If you are looking to add a little style and color to your garage, one of the best places to start is with the floor. Standard concrete garage floors are functional, but with a little effort they can also be attractive . . . and even comfortable.
One of the problems, though, is that there are actually quite a number of options for sprucing up a garage floor and most homeowners have trouble deciding which way to go. The way to start thinking about a new garage floor is to divide the choices into two primary categories: coatings and coverings. Coatings are applied with a roller or brush and adhere directly to the floor. Paint and epoxy are the chief products in this category.
Coverings are products that are set on top of the garage floor. They can be moved or removed at any time. Tiles and mats are the products that fit this description. Below, you can find brief descriptions of the choices, with links to more detailed information and how-to instructions.
All good garage floor coatings begin with preparing and repairing the concrete surface. Find information on crack and stain repair below.
Finally, those turning their garage into living space will want to study the different methods of insulating the floor as well as enclosing the big opening in the wall created by removing the garage door. That information is covered at the bottom of the page.
Garage Floor Coatings
Garage floor coatings comprise two different types of products, paint and epoxy. Although it is easy to confuse the two, as both are applied with rollers and brushes, they are actually quite different from a chemical and performance standpoint.
If your garage floor is stained with oil, grease and rust, you can easily give it new life with some garage floor paint. Latex paint intended for use on concrete floors is relatively inexpensive and easy to apply. Learn how to apply a paint job that will last in How To Apply Garage Floor Paint Like a Pro.
The standard for a tough, good-looking surface on the garage floor is garage floor epoxy. Although it is common to hear people refer to “epoxy paint,” in reality epoxy and paint are different products, with different chemical compositions. Preparation and application are a bit more complex than is the case with paint. You can feel comfortable doing the job yourself, however, by following the instructions in How To Apply Garage Floor Epoxy Like a Pro.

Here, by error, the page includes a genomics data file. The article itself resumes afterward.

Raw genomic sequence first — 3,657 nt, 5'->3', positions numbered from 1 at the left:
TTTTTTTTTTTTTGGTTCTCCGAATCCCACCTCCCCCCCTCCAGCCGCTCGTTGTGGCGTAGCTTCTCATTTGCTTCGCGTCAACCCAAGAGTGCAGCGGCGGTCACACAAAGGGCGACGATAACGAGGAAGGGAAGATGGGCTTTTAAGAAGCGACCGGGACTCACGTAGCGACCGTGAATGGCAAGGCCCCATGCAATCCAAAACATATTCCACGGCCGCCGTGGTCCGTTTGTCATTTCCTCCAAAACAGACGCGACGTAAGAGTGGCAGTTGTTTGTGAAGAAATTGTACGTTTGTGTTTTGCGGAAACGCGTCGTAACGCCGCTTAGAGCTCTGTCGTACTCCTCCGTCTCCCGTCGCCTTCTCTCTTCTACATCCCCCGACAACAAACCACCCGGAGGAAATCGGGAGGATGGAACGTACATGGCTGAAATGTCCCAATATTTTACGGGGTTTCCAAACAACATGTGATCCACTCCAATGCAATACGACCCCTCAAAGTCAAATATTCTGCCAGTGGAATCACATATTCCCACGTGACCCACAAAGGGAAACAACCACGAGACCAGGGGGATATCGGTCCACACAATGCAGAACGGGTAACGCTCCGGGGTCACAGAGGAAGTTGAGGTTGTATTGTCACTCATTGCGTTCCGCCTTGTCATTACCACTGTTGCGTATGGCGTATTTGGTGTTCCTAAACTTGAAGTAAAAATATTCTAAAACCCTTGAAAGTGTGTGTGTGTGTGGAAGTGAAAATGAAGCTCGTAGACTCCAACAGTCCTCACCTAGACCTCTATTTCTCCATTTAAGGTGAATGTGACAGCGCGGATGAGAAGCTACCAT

Before you start on a garage floor epoxy job, however, you need to decide which style of epoxy to choose from. That decision will be easier if you first study Choosing the Best Epoxy Floor Coating.
Garage Floor Coverings
There is nothing stopping you from throwing any kind of carpet or other covering on top of your garage floor, but if you want a surface that can stand up to the rigors of routine garage life, a product manufactured specifically for garage floors is necessary.
There are three basic types of garage floor tiles – rigid plastic tiles, flexible rubber and plastic tiles and wood composite tiles. Learn more about each in How To Choose the Best Garage Floor Tiles.
There is no easier way to cover your garage floor than by rolling out a mat. Garage floor mats come in a variety of styles, colors and materials. Find out what's available in How To Choose the Best Garage Floor Mats.
Garage Floor Repairs and Preparation
Garage floor coatings and coverings shouldn't be viewed as a means of putting damaged slabs in an "out of sight, out of mind" condition. Learn how to patch cracks in:
Oil and grease stains make any garage floor unsightful and messy, but they can also cause problems with paint and epoxy finishes. Learn how to get rid of the stain in Removing Stains from Concrete Floors.
Finally, those garage floor coatings and coverings will not eliminate moisture problems, nor will paints and epoxies last long on concrete that is too wet. Before you put anything on top, take a moment to Test the Concrete Floor for Moisture.
Garage Floor Insulation
If you are converting your garage into living space, or even if you just want to make your garage more comfortable in cold and hot weather, you should consider insulating the concrete slab. Learn about the different techniques in the following articles:
- Insulating Garage Floors with Sleepers & Rigid Foam
- Insulating Garage Floors with Plywood & Rigid Foam
For a garage conversion, preparing the floor involves more than simply adding some insulation and installing a finish floor surface. If you plan to remove the garage door, you will also need to fill in the opening this step creates. Find some suggestions for this in Preparing a Garage Floor for Living Space Conversion .